This law signaled a drastic change in the government’s working relationship with the native peoples – Congress now deemed the Native Americans, not as countries outside of its jurisdiction, but as wards of the government. By making Native Americans wards of the “” government, Congress imagined that it was better to make the policy of assimilation a widely recognized part of the cultural mainstream of America.
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Many U.S. government administrators looked at assimilation as the most effective answer to what they viewed as “the Indian problem,” and the single permanent method of guaranteeing U.S. interests in the West and the survival of the American Indians. In order to accomplish this, the government pushed Native Americans to relocate out of their traditional dwellings, move into wooden buildings and turn into farmers.
The federal government handed down laws that forced Native Americans to reject their established appearance and way of life. Some laws banned common spiritual practices while others ordered Indian males to cut their long locks. Agents on more than two-thirds of American Indian reservations organized courts to implement federal polices that often banned traditional ethnic and spiritual practices.
To accelerate the assimilation operation, the government started Indian facilities that attempted to quickly and forcefully Americanize Indian children. According to the director of the Carlisle Indian School in Pennsylvania, the schools were created to “kill the Indian and save the man.” In order to achieve this goal, the schools forced enrollees to speak only English, dress in proper American fashion and to substitute their Indian names with more “American” ones. These new policies brought Native Americans nearer to the end of their original tribal identity and the beginning of their life as citizens under the full control of the U.S. administration.
Native American Treaties with the United States
In 1887, Congress enacted the General Allotment Act, the most significant element of the U.S. government’s assimilation program, which was written to “civilize” American Indians by teaching them to become farmers. In order to achieve this, Congress wanted to create non-public title of Indian land by dividing reservations, which were collectively held, and issuing each family their own block of land.
In addition to this, by forcing the Native Americans onto small plots of land, western developers and settlers could purchase the left over land. The General Allotment Act, often called the Dawes Act, required that the Indian lands be surveyed and every family be awarded an allotment of between 80 and 160 acres, while unmarried adults received between 40 to 80 acres; the residual territory was to be sold. Congress wished that the Dawes Act would breakup Indian tribes and stimulate individual enterprise, while reducing the expense of Indian administration and producing prime property to be sold to white settlers.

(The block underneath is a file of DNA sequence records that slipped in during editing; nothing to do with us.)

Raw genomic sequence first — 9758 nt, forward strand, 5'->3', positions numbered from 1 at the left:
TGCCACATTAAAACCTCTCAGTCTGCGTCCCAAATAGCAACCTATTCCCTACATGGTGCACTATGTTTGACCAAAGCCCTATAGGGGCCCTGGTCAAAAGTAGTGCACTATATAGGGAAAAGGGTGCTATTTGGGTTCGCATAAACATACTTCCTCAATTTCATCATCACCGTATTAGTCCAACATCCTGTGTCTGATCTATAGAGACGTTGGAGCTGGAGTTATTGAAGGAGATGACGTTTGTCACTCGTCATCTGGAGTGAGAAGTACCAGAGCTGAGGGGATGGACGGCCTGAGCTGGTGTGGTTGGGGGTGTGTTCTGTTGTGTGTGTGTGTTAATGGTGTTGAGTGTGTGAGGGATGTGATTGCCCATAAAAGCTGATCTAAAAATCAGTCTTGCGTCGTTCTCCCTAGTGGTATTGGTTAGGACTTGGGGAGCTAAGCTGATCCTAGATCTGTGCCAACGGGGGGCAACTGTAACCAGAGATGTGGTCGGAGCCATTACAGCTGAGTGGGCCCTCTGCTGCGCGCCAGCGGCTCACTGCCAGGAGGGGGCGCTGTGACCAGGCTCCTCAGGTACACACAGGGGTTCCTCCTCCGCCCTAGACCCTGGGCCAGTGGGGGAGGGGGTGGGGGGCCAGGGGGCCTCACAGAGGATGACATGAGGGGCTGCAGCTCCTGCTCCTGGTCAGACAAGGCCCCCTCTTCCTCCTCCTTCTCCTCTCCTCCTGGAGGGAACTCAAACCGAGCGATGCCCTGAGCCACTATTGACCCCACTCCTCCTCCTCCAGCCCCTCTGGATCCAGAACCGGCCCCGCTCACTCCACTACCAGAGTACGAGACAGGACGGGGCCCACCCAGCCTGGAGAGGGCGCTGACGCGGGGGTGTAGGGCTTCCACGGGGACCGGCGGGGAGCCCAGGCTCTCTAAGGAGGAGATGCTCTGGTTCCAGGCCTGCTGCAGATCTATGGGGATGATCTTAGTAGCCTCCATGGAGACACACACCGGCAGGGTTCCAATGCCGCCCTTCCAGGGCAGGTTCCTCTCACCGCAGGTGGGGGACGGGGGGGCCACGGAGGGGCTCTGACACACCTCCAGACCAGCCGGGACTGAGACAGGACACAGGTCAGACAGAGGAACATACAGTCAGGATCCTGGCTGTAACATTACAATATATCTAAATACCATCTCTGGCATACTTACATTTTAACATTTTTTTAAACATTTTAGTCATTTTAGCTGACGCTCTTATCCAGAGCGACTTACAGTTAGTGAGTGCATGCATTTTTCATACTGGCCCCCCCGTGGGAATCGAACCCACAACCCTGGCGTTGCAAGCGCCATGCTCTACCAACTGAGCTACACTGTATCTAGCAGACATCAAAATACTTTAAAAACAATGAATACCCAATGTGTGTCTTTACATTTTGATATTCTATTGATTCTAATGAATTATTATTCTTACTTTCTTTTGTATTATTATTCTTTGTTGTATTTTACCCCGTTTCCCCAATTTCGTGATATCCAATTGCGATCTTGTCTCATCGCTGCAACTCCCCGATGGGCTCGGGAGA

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The Dawes Act proved to be disastrous for the American Indians; over the next decades they lived under policies that outlawed their traditional lifestyle but didn’t offer the critical resources to support their businesses and families. Splitting the reservations into small parcels of land triggered the significant reduction of Indian-owned property. Inside thirty years, the people had lost more than two-thirds of the territory that they had controlled before the Dawes Act was passed in 1887; the majority of the remaining land was sold to white settlers.
Frequently, Native Americans were duped out of their allotments or were required to sell their land in order pay bills and take care of their families. Consequently, the Indians were not “Americanized” and were generally unable to become self-supporting farmers or ranchers, as the makers of the policy had expected. Aside from that it produced animosity among Indians toward the U.S. government, as the allotment process sometimes ruined land that was the spiritual and social focus of their activities.
Native American Culture
Between 1850 and 1900, life for Native Americans changed tremendously. Through U.S. administration regulations, American Indians were forced from their homes because their native lands were parceled out. The Plains, which they had previously roamed without limits, were now filling with white settlers.
The Upshot of the Indian Wars
Over all these years the Indians had been cheated out of their land, food and lifestyle, as the “” government’s Indian policies shoved them inside reservations and tried to “Americanize” them. Many American Indian bands did not endure relocation, assimilation and military defeat; by 1890 the Native American population was lowered to fewer than 250,000 persons. Thanks to decades of discriminatory and ruthless policies instituted by the United States authorities between 1850 and 1900, life for the American Indians was changed permanently.